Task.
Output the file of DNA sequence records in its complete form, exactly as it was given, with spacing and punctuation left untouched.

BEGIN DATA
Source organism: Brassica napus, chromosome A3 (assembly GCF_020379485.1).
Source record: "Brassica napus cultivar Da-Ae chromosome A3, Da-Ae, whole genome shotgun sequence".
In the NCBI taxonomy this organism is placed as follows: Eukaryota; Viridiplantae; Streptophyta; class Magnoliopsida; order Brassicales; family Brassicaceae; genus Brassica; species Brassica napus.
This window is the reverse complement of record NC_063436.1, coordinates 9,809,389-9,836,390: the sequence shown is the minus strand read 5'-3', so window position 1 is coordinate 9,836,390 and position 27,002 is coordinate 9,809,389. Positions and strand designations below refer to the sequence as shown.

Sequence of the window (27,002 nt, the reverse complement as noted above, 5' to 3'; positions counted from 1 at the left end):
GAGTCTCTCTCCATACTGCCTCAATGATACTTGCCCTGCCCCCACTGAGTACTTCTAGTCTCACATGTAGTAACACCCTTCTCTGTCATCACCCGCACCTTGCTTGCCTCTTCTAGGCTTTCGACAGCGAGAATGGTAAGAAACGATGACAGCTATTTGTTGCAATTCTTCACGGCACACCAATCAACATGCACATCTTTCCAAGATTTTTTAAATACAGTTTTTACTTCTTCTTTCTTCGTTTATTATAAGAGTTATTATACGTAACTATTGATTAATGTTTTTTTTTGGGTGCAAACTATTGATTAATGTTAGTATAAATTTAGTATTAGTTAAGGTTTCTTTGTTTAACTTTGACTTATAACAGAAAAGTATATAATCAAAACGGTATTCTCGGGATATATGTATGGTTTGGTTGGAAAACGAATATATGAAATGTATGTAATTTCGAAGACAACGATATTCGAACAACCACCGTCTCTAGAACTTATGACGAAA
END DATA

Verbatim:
Source organism: Brassica napus, chromosome A3 (assembly GCF_020379485.1).
Source record: "Brassica napus cultivar Da-Ae chromosome A3, Da-Ae, whole genome shotgun sequence".
In the NCBI taxonomy this organism is placed as follows: Eukaryota; Viridiplantae; Streptophyta; class Magnoliopsida; order Brassicales; family Brassicaceae; genus Brassica; species Brassica napus.
This window is the reverse complement of record NC_063436.1, coordinates 9,809,389-9,836,390: the sequence shown is the minus strand read 5'-3', so window position 1 is coordinate 9,836,390 and position 27,002 is coordinate 9,809,389. Positions and strand designations below refer to the sequence as shown.

Sequence of the window (27,002 nt, the reverse complement as noted above, 5' to 3'; positions counted from 1 at the left end):
GAGTCTCTCTCCATACTGCCTCAATGATACTTGCCCTGCCCCCACTGAGTACTTCTAGTCTCACATGTAGTAACACCCTTCTCTGTCATCACCCGCACCTTGCTTGCCTCTTCTAGGCTTTCGACAGCGAGAATGGTAAGAAACGATGACAGCTATTTGTTGCAATTCTTCACGGCACACCAATCAACATGCACATCTTTCCAAGATTTTTTAAATACAGTTTTTACTTCTTCTTTCTTCGTTTATTATAAGAGTTATTATACGTAACTATTGATTAATGTTTTTTTTTGGGTGCAAACTATTGATTAATGTTAGTATAAATTTAGTATTAGTTAAGGTTTCTTTGTTTAACTTTGACTTATAACAGAAAAGTATATAATCAAAACGGTATTCTCGGGATATATGTATGGTTTGGTTGGAAAACGAATATATGAAATGTATGTAATTTCGAAGACAACGATATTCGAACAACCACCGTCTCTAGAACTTATGACGAAA